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Running towards a crisis

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“Abby,” I said as patiently as I was able to, “Maybe you should think about coming home?” “Why?” was her immediate and impatient response, “There’s nothing to do there. Seriously. It’s fine here, dad.”

At 18, our daughter, who is currently on her gap year in Israel, had chosen to stay in an active war zone rather than come back to South Africa. More than happy to opt for rockets, bomb shelters, limited movement, and ongoing conflict.

Comfortable to choose Hamas over us.

I’ve no idea what it means, but it seems that either we’re very good parents, or very bad ones. Probably both.

With two sons, a daughter-in-law, and a daughter in Israel, most days involve a variation of the following WhatsApp text messages.

“Just saw a red alert for a rocket in your area. All ok?”

“Yep. All good. In shelter.” Or, “Not home. Nothing where we are.”

Some days are more worrying. This past Sunday, there was a direct hit reported in Ramat Gan where my son and daughter-in-law live. We managed to get hold of him. He was at work, and it took him a few unbearable minutes to reach his wife who was at home. It turned out to be a false report, but our anxiety took no notice of that.

The next day, following three weeks of this ongoing stress, I saw an alert that Jerusalem was under attack. “Abby,” I messaged “All ok?” “Ya,” She answered, “We were in the beit midrash [lecture hall] when the sirens went. We’re all in the shelter now. Bit hectic and stressful. But fine.”

I was staring at my phone when a work colleague walked past. Noting my discomfort, he asked what was going on. I explained that my daughter was currently in a bomb shelter at her seminary. “Are you not bringing her home?” he asked, perplexed. I explained that as Jews, we generally don’t leave Israel at a time like this, and then added that besides which, I believe in building my kids’ resilience. “Resilience!” He looked at me as though I had lost it. “Howard, resilience at 18 is dealing with loadshedding and not getting into the course at varsity that you want to get into. It’s not having rockets explode over your head while you hide in a shelter.”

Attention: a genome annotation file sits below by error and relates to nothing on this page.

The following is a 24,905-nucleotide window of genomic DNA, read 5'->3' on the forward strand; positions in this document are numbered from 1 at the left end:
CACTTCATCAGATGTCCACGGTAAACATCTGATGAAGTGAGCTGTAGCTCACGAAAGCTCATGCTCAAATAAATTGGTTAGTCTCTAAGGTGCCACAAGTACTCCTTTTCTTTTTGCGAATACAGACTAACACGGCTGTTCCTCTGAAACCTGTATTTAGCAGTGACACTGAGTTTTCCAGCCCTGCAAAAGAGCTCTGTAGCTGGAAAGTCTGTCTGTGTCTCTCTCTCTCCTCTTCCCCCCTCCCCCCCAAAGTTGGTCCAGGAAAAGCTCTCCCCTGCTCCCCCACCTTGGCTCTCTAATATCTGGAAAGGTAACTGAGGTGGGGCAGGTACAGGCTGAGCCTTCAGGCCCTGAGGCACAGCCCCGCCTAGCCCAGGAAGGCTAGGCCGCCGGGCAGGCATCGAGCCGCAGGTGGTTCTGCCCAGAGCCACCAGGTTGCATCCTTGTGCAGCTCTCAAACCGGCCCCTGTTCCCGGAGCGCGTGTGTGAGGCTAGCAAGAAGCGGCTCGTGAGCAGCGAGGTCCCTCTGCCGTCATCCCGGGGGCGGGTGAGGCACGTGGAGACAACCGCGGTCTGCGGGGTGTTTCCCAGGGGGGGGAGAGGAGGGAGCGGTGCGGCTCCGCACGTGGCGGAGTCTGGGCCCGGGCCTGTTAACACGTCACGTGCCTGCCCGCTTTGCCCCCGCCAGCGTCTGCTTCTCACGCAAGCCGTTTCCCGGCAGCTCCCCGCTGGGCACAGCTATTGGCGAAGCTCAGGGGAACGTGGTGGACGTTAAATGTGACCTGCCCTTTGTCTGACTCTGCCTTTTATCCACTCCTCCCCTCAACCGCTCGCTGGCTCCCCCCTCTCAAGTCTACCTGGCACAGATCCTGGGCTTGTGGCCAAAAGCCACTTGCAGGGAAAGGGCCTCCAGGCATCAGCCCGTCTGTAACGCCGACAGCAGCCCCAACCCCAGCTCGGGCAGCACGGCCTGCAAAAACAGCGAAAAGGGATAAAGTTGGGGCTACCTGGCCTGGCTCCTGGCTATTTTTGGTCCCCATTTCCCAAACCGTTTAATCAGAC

Which is why that night, I broached the subject of her returning early to South Africa. And it’s when we learned that given the choice, she would choose Hamas rather than come to us.

Some years ago, when we were visiting Israel, we found ourselves having coffee a few meters from a terror attack. On hearing the gunshots, my son and I, along with several people, ran towards the event to see if there was anything we could do to assist. To this day, I have no idea why I thought a sharply worded email or article would have been helpful – pretty much all I could add in terms of value – but I realised then that running towards a crisis, not away from it, is coded into us as Jews. Just as Israel and her people are coded into our DNA.

Along with Jews around the world, we’ve hardly slept a full night in the nearly four weeks since the horrendous attacks in Israel. It might be because we have three children and a daughter-in-law in the country. It might be the stress of the antisemitism that we’re all experiencing. And how vulnerable we feel as Jews. What’s more likely, however, is that it’s because we’ve stayed where we are. Having our coffee.

And haven’t run towards the attack.

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